Islam Shah was succeeded by his 12 year old son Firoz Khan who was killed within three days by Adil Shah Suri. The new king Adil was an indolent pleasure-seeker and a drunkard[19] who faced revolts all around.[20] Adil Shah took Hemu as his Chief Advisor and entrusted all his work to him.[21] appointing him the prime minister and chief of his army.[22][23] After some time, Adil Shah became insane and Hemu became the de facto king.[21][22][24]

Many Afghan governors rebelled against the weak King Adil Shah and refused to pay the taxes, but Hemu quelled them. Ibrahim Khan, Sultan Muhhamad Khan, Taj Karrani, Rukh Khan Nurani and several other Afghan rebels were defeated and killed.[25] At the battle of Chhapparghatta in December 1555, Hemu routed the Bengal forces under Muhammad Shah, who was killed in the battle.[26]

At the time the Afghans considered themselves natives of the country (and were considered as such by the Hindus), while the Mughals, writes Vincent Arthur Smith,[27] were considered foreigners. Writer K.K.Bhardwaj in his book "Hemu-Napoleon of medieval India" claimed that Hemu was a native ruler leading a native Afghan army to victory, in battle after battle. Thus, Hemu became popular among the Hindus as well as Afghans.[28] Another writer, K.R.Qanungo, writes that, this indicates that the rule which Hemu established, commanding Afghan army was secular and nationalistic.[29]

Hemu's army

Hemu's army was a result of long process of military development during Sur rule in north India. Michael Bradwin states that Hemu's army was five times superior to the army of Akbar.[30] However, recruitment of Hindus considerably increased during his rule. His army consisted of infantry, cavalry, artillery and large elephants. He had created a formidable force which included generals and soldiers from various castes of Hindus and Muslims which included Rajputs, Afghans, Indian Muslims, Ahirs, Gurjars, Jats, Brahmins, Baniyas etc. His infantry ran on Portuguese lines.[31] Hemu, according to Maulana Muhammed Hussain 'Azad', was very proud of his artillery.[32] The superiority of artillery which the grandfather of Akbar enjoyed over the former's campaigns against the Lodhi ruler, was not seen there in this case. General Ram Chandra (Rammaya) and Shadi Khan Kakkar, the Afghan governor from Sambhal were two of his most noted generals who commanded large forces in the Second Battle of Panipat.[31]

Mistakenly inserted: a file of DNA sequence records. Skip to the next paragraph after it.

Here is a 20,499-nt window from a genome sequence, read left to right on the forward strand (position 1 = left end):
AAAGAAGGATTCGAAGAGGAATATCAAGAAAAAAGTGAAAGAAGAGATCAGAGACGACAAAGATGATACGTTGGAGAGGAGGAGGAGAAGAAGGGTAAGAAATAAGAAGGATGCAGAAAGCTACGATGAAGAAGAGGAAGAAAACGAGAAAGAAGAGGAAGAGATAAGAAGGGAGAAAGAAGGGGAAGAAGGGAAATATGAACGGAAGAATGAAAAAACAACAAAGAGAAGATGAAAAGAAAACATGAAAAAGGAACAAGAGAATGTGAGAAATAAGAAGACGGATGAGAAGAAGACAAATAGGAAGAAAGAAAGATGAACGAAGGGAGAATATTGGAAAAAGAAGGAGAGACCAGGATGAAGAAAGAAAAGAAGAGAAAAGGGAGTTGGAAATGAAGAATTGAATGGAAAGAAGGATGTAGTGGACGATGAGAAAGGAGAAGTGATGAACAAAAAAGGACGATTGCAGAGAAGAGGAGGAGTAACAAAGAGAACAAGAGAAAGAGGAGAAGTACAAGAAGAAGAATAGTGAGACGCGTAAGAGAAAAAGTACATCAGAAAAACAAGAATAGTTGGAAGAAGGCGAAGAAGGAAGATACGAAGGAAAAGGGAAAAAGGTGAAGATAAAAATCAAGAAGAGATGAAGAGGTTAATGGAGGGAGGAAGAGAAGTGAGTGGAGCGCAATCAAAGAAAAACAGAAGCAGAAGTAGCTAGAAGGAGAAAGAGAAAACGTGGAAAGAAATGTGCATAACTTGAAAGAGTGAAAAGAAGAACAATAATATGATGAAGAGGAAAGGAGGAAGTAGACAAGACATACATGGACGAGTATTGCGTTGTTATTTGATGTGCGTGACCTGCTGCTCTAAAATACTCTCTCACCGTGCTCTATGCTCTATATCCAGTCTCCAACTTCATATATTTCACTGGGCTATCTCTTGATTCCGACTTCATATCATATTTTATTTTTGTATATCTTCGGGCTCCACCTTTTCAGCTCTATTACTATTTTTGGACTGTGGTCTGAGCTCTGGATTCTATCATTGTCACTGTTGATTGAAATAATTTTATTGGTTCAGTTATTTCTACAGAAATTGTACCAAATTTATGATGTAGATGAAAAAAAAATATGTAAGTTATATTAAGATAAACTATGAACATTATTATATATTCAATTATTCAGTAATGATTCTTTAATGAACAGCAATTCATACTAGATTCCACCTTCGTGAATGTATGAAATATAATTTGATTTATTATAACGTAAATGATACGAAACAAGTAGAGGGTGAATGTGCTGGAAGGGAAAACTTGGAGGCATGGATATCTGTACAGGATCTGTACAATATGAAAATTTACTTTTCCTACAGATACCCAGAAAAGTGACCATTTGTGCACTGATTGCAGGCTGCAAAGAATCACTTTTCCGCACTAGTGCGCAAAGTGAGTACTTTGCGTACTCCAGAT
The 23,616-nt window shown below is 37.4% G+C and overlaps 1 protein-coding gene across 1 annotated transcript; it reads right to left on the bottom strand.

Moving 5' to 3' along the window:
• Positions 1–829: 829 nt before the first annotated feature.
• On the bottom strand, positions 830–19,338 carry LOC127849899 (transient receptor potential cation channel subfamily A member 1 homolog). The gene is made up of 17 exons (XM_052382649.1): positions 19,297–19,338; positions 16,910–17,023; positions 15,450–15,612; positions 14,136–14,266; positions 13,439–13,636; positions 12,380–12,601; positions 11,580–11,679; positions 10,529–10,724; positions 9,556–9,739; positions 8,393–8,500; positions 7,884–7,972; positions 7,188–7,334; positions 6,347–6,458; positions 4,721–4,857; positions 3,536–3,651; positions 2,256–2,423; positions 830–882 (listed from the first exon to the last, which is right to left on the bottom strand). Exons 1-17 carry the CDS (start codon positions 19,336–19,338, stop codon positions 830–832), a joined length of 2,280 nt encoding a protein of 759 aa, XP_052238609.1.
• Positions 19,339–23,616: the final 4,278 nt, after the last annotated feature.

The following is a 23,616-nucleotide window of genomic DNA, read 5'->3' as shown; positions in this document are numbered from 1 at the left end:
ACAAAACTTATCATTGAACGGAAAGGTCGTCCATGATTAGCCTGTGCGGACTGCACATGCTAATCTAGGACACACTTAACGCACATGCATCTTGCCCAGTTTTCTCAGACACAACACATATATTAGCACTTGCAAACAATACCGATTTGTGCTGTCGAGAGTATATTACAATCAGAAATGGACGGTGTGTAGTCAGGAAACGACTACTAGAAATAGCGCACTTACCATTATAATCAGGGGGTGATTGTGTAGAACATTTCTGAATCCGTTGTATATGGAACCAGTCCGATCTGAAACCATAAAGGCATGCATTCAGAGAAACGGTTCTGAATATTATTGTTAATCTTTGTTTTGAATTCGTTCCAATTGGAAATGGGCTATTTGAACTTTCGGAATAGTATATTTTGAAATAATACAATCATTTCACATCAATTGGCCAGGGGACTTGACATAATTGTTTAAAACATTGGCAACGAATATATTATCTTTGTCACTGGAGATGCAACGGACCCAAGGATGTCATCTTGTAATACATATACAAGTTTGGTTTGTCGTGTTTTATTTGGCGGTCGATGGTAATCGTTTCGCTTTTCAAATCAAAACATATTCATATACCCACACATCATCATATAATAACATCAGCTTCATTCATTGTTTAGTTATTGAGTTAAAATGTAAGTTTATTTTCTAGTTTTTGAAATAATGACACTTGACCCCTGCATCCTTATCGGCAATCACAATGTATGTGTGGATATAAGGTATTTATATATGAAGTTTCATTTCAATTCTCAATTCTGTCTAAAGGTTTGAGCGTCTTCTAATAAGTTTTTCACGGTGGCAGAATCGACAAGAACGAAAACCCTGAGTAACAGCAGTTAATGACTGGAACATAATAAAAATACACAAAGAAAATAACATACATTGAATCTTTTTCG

Victories against the Mughals

Agra Fort, won by Hem Chandra Vikramaditya in 1553, recaptured from Humayun in 1556, before capturing Delhi.

Gwalior Fort, from where Hem Chandra Vikramaditya launched most of the attacks during 1553-56, for his 22 battle victories.

After the victory of the Mughal ruler Humayun over Adil Shah's brother Sikander Suri, on 23 July 1555 the Mughals regained the Punjab, Delhi and Agra after a gap of 15 years. Hemu was in Bengal when Humayun died on 26 January 1556. Humayun's death gave Hemu an ideal opportunity to defeat the Mughals. He started a rapid march from Bengal through present day Bihar, Eastern UP and Madhya Pradesh. The Mughal fauzdars abandoned their positions and fled in panic before him. In Agra, an important Mughal stronghold, the commander of Mughal forces Iskander Khan Uzbeg fled after hearing about Hemu's invasion, without a fight. Etawah, Kalpi and Bayana, all in present day central and western UP, fell to Hemu.

In the words of K.K.Bhardwaj, his triumphant march from Bihar to Dilli (Delhi) can be equated to the Italian campaign of Napoleon: "He came, he saw, he conquered".[33] Hemu never saw defeat in battle and went from victory to victory throughout his life (he died in the only battle he lost). Hemu won the loyalty of his soldiers by his ready distribution of the spoils of war among his soldiers.[34]

After winning Agra, Hemu moved for the final assault on Delhi. Tardi Beg Khan, who was Governor of Delhi, for Akbar, wrote to Akbar and his regent, Bairam Khan, that Hemu had captured Agra and intended to attack the capital Delhi, which could not be defended without reinforcements.[3] Bairam Khan, realising the gravity of the situation, sent his ablest lieutenant, Pir Muhammad Sharwani, to Tardi Beg. Tardi Beg Khan summoned all the Mughal commanders in the vicinity to a war council for the defence of Delhi. It was decided to stand and fight Hemu and plans were made accordingly.